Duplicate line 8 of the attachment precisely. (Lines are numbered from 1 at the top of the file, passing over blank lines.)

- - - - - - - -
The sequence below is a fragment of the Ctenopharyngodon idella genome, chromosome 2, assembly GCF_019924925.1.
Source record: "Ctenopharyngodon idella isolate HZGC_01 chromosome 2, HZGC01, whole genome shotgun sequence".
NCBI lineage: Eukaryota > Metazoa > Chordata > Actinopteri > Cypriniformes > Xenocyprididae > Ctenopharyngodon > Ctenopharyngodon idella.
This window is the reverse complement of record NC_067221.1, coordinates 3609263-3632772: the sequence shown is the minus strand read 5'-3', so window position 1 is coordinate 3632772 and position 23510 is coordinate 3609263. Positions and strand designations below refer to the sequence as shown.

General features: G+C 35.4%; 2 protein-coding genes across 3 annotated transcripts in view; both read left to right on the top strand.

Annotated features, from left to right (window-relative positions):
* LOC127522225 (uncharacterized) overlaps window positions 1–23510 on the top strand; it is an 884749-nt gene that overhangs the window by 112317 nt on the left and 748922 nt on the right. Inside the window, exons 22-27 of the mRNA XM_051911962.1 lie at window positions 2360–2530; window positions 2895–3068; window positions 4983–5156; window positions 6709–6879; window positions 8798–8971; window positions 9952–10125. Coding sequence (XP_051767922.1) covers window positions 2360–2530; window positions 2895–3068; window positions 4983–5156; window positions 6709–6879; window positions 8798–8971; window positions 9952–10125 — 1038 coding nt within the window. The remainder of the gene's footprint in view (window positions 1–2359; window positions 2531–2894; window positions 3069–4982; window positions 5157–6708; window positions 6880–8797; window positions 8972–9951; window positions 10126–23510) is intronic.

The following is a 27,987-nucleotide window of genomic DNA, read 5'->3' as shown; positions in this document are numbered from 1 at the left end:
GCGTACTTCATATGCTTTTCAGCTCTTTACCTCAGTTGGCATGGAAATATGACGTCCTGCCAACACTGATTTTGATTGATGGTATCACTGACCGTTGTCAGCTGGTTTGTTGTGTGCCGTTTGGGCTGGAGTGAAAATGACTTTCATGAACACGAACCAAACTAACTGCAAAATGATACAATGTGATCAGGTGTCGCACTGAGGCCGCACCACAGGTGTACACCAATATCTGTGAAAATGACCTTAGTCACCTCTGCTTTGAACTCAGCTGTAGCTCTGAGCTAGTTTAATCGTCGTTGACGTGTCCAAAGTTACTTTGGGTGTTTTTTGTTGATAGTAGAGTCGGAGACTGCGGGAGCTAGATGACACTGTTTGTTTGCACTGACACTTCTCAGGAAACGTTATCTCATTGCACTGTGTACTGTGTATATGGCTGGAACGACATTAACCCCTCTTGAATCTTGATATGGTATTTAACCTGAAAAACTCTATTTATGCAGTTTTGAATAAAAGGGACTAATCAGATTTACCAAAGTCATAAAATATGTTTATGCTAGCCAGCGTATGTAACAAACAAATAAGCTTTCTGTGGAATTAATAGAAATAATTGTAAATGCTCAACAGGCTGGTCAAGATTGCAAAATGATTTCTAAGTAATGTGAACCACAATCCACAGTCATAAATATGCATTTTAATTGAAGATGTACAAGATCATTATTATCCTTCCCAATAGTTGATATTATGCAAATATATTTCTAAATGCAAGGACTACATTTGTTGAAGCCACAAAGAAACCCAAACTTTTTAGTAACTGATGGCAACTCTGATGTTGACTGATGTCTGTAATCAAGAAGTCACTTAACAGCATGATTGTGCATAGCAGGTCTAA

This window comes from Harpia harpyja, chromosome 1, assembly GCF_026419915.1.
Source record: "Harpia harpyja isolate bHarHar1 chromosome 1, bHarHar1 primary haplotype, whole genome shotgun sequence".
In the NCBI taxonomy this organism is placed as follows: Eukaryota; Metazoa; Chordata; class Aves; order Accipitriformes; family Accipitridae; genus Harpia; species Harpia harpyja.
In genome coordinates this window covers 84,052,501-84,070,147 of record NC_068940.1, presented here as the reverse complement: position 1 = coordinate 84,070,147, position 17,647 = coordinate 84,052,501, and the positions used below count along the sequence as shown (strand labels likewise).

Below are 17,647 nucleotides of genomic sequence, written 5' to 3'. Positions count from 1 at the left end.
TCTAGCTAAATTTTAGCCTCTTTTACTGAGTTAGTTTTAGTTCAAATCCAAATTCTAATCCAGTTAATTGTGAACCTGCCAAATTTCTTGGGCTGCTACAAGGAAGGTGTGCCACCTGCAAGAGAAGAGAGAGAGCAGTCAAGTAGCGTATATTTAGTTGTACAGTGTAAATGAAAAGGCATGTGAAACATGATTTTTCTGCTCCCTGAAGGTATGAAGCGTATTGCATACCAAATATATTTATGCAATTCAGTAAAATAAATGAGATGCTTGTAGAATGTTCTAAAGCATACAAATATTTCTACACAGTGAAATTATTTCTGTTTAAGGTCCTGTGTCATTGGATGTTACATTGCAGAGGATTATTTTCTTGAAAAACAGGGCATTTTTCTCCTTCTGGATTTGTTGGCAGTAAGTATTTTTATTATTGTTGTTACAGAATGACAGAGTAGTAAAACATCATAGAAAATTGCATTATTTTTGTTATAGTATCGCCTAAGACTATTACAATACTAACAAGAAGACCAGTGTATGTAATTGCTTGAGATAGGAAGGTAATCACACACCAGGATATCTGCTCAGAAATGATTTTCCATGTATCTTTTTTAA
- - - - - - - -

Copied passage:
The following is a 27,987-nucleotide window of genomic DNA, read 5'->3' as shown; positions in this document are numbered from 1 at the left end: